In this model, If the ATM consumes 200 watts in run mode and 20 watts in stand-by, the energy consumption increases by 576 watt-hrs per day, or an additional 210.4 kW-hrs per year simply due to errors caused by the poor user interface… makes you think about the next time you start writing code, doesn’t it? Till next time...

August 03, 2009

Lower Power - It’s all In the Architecture...

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Better Architecture = Lower Power

I was wandering around the show floor of the Design Automation Conference (DAC2009) in San Francisco last week talking to various vendors of EDA software and other interesting semiconductor design tools. I was amazed at how many vendors had that special tool for "lowering power by up to 20%" - just press the button and our tool will magically reduce your system power.  Oh, if it were only true - the problem is much deeper and complex than it appears.

We now live in a world where machines build machines - yes... it’s true... The Matrix is real - well, the "machines building machines" part anyway.  Ask a system-on-a-chip (SoC) designer to tell you exactly how his massive billion gate device works.  Not the blocks, inputs or outputs ("here we have a 128 bit bus for memory, and over here we have five megabytes of static ram, and here..."), but the real gates of the design at the transistor level.  This is like asking a software programmer to explain the machine code spit out of a C++ compiler - possible, but unlikely. 

These tools optimize and streamline the design based on embedded rules that are under the user’s control. They have limits in that the tool cannot improve an engineer’s bad design (software or otherwise).  So if engineers are trying to build lower power SoCs, then they need to use the most powerful tool available - the one between their ears. 

This is now a time when shrinking process geometries are causing new problems that are unlikely to go away with the next generation of tools.  When we were shrinking from 0.5 micron gate lengths to 0.35 micron lengths, problems with leakage and other structural artifacts were much easier to deal with.  Today, 45 nanometer gate lengths (0.045 micron - over 10x smaller) have an entire new set of problems.  First, there are a lot more transistors then when we were building chips from a 0.5 micron process. Second, they are running much faster and third, they leak current like a torpedoed ship leaks water - over three orders of magnitude higher than a typical 250 nm process (at 30 degrees C, 3000nA/um for a typical 45nm geometry process vs. 1nA/um for 250nm).

So what’s a designer to do to decrease power consumption?  Engineers need to start thinking of new ways to architect their designs. Here are some ideas:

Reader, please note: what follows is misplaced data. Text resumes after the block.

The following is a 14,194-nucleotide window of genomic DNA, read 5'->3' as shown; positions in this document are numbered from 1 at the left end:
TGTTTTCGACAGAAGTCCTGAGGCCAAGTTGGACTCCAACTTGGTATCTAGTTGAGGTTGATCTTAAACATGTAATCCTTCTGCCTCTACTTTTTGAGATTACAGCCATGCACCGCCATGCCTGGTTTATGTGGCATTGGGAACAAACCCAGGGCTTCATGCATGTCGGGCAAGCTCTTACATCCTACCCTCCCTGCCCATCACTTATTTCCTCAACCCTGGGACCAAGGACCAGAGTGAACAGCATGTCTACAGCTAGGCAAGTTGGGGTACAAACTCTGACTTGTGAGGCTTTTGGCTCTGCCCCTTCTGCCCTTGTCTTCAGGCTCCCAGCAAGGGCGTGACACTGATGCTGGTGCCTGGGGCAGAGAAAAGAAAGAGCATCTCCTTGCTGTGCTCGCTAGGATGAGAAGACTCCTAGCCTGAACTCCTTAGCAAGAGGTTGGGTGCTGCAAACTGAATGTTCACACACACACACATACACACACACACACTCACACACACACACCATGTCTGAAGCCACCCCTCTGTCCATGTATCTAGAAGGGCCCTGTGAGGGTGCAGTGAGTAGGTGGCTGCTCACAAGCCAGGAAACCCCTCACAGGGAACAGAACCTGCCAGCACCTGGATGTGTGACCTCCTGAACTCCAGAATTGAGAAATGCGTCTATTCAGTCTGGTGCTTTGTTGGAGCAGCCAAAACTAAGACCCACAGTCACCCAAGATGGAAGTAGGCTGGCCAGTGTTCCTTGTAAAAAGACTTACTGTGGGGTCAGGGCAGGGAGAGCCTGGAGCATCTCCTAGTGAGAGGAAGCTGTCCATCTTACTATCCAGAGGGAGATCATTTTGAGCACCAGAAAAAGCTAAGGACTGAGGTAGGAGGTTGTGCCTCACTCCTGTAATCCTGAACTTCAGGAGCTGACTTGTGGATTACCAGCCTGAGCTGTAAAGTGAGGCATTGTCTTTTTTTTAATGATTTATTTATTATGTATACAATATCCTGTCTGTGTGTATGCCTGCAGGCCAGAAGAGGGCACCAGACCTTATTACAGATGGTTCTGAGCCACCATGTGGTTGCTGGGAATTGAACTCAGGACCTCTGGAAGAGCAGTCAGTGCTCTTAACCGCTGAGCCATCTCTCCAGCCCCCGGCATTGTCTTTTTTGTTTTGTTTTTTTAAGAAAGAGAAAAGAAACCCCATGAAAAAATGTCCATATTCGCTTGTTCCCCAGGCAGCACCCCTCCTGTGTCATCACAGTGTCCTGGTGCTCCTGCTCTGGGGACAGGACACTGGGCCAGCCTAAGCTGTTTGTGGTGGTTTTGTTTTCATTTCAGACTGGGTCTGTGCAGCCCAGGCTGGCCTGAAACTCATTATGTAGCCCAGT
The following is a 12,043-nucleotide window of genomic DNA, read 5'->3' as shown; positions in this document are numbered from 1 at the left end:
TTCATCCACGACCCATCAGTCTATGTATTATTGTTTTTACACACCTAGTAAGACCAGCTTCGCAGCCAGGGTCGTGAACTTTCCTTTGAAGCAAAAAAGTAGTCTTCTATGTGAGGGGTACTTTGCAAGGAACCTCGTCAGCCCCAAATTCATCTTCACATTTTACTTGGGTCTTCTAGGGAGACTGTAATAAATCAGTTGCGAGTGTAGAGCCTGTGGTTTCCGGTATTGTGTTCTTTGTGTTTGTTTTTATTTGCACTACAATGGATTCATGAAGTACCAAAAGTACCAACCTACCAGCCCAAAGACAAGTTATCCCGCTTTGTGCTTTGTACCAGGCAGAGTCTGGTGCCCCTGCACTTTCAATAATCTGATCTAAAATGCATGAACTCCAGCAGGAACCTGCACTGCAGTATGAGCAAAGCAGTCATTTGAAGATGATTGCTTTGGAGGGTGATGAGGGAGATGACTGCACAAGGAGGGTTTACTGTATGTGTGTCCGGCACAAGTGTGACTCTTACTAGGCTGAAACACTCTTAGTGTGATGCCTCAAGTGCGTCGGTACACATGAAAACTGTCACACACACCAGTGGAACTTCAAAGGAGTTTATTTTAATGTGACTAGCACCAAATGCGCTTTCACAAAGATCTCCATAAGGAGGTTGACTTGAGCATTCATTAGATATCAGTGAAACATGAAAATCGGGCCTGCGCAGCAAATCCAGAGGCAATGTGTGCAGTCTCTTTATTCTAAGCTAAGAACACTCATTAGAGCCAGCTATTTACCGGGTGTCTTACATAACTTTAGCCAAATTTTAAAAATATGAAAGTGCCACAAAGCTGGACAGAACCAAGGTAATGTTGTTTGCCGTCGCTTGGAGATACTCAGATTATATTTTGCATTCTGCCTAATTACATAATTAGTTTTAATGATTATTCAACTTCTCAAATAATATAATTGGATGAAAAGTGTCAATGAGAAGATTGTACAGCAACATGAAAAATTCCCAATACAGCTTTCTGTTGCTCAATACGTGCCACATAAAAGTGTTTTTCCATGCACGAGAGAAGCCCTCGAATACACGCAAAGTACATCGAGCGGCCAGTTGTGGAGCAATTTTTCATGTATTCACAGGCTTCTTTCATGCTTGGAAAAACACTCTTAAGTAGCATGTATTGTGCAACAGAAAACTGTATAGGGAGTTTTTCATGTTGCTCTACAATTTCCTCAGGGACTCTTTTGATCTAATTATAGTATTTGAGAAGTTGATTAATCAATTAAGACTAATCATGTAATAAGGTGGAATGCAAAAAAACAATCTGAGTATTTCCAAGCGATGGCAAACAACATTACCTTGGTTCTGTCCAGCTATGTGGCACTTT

1. Partition the system and provide isolation so that sections can be turned off.  Today’s tools allow for this, but very often engineers do not use this technique.

2. Don’t be afraid to provide multiple voltage islands.  Yes, it’s scary but foundries provide models of their processes at different operating points.  If you don’t need to go at warp 9.9, you don’t need your antimatter reactors running at full power... close your timing at the lower voltage and level shift that section.  Remember, dynamic power varies as the "square" of the supply voltage and leakage varies linearly as well...

3. Gate or dynamically scale your clocks.  If the system doesn’t need to be running at full speed, gate or slow down the clocks.  This is an architectural issue and some systems cannot utilize this method (e.g. video accelerators, etc.).  However, with some "re-thinking" there may be areas that can slow down at lighter loading or other conditions that do not require full performance.

4. Dynamically scale the supply voltage.  This can be done in combination with clock scaling and use either open loop table based methods such as Dynamic Voltage Scaling (DVS) or more advanced techniques such as Adaptive Voltage Scaling (AVS) which continuously monitors the process for adequate performance and automatically adjusts the supply voltage to maintain timing closure.

Any of these techniques will improve your power performance. So employ them - if not to save energy for the planet or reduce the system’s carbon footprint, then to save heat sinks or improve your mean time to failure numbers (lower junction temperature means longer life).  At this point, greater gains can be made by improving the architecture - at least until we make the move to quantum well transistors! Long live Moore’s Law...

Till next time...